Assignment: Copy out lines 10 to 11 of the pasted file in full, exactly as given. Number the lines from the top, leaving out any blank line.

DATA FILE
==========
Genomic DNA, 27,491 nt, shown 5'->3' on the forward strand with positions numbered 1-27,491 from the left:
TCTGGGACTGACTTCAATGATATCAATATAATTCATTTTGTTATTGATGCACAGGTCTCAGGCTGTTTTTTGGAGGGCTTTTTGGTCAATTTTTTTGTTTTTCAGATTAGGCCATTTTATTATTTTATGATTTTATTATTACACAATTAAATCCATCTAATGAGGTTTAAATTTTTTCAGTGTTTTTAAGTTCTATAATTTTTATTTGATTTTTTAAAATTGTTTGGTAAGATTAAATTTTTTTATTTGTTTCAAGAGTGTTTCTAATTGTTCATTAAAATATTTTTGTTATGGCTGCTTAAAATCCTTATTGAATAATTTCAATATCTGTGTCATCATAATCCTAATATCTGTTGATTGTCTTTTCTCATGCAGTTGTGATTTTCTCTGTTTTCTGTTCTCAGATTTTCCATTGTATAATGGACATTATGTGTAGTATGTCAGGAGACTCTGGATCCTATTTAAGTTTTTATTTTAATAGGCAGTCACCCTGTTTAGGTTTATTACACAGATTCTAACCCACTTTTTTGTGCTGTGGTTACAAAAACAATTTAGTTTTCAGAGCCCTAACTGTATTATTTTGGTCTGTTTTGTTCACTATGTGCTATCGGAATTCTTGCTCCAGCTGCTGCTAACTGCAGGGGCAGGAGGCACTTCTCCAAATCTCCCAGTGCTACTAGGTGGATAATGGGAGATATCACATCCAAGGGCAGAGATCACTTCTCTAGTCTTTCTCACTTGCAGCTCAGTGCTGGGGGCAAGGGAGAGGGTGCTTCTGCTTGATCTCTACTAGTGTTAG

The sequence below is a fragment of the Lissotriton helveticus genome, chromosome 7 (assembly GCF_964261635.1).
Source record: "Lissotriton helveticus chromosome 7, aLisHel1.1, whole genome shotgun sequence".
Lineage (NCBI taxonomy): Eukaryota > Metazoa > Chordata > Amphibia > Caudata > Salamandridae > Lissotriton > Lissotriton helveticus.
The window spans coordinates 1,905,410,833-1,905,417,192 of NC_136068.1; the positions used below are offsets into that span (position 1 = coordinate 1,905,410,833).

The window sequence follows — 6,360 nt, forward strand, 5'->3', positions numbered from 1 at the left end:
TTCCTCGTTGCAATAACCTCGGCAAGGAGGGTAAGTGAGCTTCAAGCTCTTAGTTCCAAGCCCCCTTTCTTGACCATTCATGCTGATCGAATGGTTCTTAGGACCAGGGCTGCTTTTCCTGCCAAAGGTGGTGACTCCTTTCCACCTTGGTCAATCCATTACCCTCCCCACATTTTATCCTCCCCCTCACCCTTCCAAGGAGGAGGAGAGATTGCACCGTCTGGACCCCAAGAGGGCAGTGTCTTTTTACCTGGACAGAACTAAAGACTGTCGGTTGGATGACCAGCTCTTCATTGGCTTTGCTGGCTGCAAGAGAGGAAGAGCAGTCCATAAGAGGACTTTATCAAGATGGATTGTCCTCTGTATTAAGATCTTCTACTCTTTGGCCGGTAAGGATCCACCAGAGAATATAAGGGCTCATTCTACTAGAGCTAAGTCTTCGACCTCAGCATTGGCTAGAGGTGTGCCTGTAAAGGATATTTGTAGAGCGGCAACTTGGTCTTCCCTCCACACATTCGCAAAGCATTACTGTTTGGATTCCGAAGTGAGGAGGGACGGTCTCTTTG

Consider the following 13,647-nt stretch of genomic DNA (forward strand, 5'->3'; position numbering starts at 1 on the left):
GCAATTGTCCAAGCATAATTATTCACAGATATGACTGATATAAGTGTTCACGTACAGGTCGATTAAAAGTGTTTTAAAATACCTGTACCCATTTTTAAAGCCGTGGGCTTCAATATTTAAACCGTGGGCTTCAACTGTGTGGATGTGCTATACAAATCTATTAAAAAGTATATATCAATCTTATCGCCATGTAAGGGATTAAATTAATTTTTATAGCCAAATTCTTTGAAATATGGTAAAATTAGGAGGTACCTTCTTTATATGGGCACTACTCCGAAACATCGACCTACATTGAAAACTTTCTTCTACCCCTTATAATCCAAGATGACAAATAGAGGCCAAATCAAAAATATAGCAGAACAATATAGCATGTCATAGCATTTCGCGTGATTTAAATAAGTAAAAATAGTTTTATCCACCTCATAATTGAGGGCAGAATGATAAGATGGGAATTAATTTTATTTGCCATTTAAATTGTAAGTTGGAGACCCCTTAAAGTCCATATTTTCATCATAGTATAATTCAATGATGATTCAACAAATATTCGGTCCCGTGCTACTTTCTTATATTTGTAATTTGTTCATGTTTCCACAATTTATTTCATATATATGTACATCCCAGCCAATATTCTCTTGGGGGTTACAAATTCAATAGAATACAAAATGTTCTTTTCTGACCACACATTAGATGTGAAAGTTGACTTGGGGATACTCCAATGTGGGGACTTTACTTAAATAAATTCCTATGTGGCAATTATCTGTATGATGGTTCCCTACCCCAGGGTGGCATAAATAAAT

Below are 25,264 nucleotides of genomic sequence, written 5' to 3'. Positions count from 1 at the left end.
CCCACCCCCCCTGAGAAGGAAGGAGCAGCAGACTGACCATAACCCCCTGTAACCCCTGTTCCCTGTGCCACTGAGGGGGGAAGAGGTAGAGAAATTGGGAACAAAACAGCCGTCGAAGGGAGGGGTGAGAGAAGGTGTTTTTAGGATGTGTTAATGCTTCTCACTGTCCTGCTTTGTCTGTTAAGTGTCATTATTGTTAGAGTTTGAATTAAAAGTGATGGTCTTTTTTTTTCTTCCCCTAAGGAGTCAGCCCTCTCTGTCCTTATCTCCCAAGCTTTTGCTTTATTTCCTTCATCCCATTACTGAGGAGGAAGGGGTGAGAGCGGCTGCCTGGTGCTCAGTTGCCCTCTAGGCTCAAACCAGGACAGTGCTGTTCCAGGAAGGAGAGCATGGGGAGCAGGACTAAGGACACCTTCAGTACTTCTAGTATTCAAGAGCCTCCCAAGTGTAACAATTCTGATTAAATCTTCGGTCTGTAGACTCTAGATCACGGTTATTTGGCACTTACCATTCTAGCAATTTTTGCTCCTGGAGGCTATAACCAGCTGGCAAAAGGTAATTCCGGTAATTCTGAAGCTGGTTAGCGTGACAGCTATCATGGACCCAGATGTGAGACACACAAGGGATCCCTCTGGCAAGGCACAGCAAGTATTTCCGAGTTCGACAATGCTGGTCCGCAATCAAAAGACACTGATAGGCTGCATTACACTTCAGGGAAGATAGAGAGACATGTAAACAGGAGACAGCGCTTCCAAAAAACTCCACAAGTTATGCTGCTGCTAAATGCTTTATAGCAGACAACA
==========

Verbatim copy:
GCAATTGTCCAAGCATAATTATTCACAGATATGACTGATATAAGTGTTCACGTACAGGTCGATTAAAAGTGTTTTAAAATACCTGTACCCATTTTTAAAGCCGTGGGCTTCAATATTTAAACCGTGGGCTTCAACTGTGTGGATGTGCTATACAAATCTATTAAAAAGTATATATCAATCTTATCGCCATGTAAGGGATTAAATTAATTTTTATAGCCAAATTCTTTGAAATATGGTAAAATTAGGAGGTACCTTCTTTATATGGGCACTACTCCGAAACATCGACCTACATTGAAAACTTTCTTCTACCCCTTATAATCCAAGATGACAAATAGAGGCCAAATCAAAAATATAGCAGAACAATATAGCATGTCATAGCATTTCGCGTGATTTAAATAAGTAAAAATAGTTTTATCCACCTCATAATTGAGGGCAGAATGATAAGATGGGAATTAATTTTATTTGCCATTTAAATTGTAAGTTGGAGACCCCTTAAAGTCCATATTTTCATCATAGTATAATTCAATGATGATTCAACAAATATTCGGTCCCGTGCTACTTTCTTATATTTGTAATTTGTTCATGTTTCCACAATTTATTTCATATATATGTACATCCCAGCCAATATTCTCTTGGGGGTTACAAATTCAATAGAATACAAAATGTTCTTTTCTGACCACACATTAGATGTGAAAGTTGACTTGGGGATACTCCAATGTGGGGACTTTACTTAAATAAATTCCTATGTGGCAATTATCTGTATGATGGTTCCCTACCCCAGGGTGGCATAAATAAAT

Below are 25,264 nucleotides of genomic sequence, written 5' to 3'. Positions count from 1 at the left end.